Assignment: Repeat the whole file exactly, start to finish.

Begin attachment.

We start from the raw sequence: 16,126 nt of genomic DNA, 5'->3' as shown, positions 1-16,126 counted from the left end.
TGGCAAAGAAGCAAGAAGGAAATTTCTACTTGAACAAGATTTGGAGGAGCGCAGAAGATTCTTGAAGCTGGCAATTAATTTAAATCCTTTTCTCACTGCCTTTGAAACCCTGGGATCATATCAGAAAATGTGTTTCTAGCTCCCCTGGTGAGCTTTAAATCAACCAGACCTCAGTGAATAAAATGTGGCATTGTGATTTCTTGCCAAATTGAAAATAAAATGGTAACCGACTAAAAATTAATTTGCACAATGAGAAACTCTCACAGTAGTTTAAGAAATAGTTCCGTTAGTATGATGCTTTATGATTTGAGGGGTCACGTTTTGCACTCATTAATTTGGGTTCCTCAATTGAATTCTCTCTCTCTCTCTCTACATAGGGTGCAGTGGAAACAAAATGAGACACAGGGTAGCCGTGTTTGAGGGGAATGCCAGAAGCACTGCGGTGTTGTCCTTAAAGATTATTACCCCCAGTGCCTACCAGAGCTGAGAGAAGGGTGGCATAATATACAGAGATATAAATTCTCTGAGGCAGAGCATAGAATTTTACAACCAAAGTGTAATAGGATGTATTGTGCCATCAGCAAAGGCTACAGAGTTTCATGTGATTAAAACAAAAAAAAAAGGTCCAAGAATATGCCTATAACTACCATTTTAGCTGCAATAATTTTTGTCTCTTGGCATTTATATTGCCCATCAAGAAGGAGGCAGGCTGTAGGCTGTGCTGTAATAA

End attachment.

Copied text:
We start from the raw sequence: 16,126 nt of genomic DNA, 5'->3' as shown, positions 1-16,126 counted from the left end.
TGGCAAAGAAGCAAGAAGGAAATTTCTACTTGAACAAGATTTGGAGGAGCGCAGAAGATTCTTGAAGCTGGCAATTAATTTAAATCCTTTTCTCACTGCCTTTGAAACCCTGGGATCATATCAGAAAATGTGTTTCTAGCTCCCCTGGTGAGCTTTAAATCAACCAGACCTCAGTGAATAAAATGTGGCATTGTGATTTCTTGCCAAATTGAAAATAAAATGGTAACCGACTAAAAATTAATTTGCACAATGAGAAACTCTCACAGTAGTTTAAGAAATAGTTCCGTTAGTATGATGCTTTATGATTTGAGGGGTCACGTTTTGCACTCATTAATTTGGGTTCCTCAATTGAATTCTCTCTCTCTCTCTCTACATAGGGTGCAGTGGAAACAAAATGAGACACAGGGTAGCCGTGTTTGAGGGGAATGCCAGAAGCACTGCGGTGTTGTCCTTAAAGATTATTACCCCCAGTGCCTACCAGAGCTGAGAGAAGGGTGGCATAATATACAGAGATATAAATTCTCTGAGGCAGAGCATAGAATTTTACAACCAAAGTGTAATAGGATGTATTGTGCCATCAGCAAAGGCTACAGAGTTTCATGTGATTAAAACAAAAAAAAAAGGTCCAAGAATATGCCTATAACTACCATTTTAGCTGCAATAATTTTTGTCTCTTGGCATTTATATTGCCCATCAAGAAGGAGGCAGGCTGTAGGCTGTGCTGTAATAA